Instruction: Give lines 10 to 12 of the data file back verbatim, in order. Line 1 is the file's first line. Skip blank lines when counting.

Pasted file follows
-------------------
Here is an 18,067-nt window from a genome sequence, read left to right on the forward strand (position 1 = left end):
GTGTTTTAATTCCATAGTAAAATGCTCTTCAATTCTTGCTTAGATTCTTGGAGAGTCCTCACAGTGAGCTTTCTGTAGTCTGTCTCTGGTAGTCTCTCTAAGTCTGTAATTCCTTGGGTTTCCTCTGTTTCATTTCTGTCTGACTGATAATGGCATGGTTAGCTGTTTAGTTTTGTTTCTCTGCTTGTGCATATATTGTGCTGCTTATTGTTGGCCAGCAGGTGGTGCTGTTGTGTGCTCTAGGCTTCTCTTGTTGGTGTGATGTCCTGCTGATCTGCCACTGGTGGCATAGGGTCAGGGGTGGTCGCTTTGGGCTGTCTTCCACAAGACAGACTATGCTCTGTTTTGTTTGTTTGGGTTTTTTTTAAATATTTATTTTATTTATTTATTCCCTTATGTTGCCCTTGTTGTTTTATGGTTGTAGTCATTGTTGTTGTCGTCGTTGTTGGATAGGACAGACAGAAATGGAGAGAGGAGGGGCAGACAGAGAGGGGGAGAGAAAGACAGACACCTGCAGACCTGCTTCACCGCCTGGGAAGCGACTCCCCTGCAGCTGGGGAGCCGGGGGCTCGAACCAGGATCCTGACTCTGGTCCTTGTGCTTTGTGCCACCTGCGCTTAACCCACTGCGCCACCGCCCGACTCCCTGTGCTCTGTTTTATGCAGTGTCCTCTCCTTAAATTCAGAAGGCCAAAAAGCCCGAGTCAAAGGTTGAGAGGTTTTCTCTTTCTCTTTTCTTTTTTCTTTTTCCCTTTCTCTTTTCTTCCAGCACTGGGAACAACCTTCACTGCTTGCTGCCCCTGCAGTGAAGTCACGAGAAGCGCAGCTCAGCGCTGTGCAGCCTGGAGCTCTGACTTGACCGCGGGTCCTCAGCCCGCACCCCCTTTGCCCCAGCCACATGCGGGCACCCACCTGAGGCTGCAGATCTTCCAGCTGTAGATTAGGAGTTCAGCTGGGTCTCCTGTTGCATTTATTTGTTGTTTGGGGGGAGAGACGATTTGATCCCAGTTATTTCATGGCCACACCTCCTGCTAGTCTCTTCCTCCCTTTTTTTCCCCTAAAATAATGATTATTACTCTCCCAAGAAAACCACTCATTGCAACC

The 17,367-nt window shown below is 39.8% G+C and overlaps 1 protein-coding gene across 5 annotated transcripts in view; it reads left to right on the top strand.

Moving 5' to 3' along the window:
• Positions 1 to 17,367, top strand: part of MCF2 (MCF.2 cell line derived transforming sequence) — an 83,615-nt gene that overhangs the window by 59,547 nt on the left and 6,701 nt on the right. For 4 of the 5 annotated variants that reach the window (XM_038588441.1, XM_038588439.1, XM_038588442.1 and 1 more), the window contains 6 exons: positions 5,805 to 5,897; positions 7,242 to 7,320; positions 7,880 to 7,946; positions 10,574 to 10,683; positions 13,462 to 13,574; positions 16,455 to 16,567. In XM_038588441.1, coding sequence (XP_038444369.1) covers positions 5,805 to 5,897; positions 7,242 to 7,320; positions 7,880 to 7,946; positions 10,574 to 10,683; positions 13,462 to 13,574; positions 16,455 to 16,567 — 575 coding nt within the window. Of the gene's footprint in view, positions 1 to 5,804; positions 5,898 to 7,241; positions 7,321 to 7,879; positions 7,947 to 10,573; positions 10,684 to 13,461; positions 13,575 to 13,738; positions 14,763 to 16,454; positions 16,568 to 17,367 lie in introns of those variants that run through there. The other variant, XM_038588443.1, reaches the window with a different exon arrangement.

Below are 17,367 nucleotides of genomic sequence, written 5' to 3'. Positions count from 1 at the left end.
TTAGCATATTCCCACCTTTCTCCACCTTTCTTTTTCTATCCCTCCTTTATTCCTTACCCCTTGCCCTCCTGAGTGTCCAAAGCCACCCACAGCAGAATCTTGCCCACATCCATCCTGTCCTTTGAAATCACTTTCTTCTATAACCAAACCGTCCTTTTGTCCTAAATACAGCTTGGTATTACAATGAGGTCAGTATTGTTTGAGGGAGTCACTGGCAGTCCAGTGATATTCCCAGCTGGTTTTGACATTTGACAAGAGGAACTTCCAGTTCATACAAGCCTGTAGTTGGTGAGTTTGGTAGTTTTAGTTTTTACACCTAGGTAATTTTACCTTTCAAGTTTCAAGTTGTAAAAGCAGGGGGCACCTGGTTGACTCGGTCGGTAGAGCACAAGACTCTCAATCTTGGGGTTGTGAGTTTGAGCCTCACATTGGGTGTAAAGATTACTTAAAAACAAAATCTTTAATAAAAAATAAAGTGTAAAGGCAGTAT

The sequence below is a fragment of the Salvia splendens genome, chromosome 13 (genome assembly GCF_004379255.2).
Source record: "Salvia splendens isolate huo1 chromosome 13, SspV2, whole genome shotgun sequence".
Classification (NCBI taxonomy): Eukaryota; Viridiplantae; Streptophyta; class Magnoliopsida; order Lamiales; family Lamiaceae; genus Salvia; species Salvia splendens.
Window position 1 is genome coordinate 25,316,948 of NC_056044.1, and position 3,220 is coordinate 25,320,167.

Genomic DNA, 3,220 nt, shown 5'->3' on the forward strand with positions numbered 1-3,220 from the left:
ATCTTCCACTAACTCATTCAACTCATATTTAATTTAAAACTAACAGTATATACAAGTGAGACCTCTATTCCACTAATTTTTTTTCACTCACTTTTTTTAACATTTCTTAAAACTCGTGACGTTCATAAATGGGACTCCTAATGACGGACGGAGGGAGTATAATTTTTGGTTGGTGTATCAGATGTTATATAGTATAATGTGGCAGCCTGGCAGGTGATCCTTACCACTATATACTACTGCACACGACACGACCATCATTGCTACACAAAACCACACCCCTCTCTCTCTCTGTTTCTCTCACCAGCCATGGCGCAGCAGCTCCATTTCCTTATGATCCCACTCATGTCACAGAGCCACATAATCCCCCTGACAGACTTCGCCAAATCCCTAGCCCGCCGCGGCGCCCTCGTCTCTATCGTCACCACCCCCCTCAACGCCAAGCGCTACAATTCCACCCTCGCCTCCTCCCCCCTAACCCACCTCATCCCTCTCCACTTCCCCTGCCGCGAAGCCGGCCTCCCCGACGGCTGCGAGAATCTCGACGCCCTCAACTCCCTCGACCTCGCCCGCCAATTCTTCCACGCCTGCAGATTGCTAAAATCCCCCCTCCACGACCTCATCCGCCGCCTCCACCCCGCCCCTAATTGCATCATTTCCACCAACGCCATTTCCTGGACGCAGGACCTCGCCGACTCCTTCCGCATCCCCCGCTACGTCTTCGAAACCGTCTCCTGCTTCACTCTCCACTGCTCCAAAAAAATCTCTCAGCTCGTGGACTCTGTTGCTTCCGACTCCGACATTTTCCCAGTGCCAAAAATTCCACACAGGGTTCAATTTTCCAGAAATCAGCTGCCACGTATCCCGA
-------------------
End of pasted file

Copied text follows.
Classification (NCBI taxonomy): Eukaryota; Viridiplantae; Streptophyta; class Magnoliopsida; order Lamiales; family Lamiaceae; genus Salvia; species Salvia splendens.
Window position 1 is genome coordinate 25,316,948 of NC_056044.1, and position 3,220 is coordinate 25,320,167.

Genomic DNA, 3,220 nt, shown 5'->3' on the forward strand with positions numbered 1-3,220 from the left: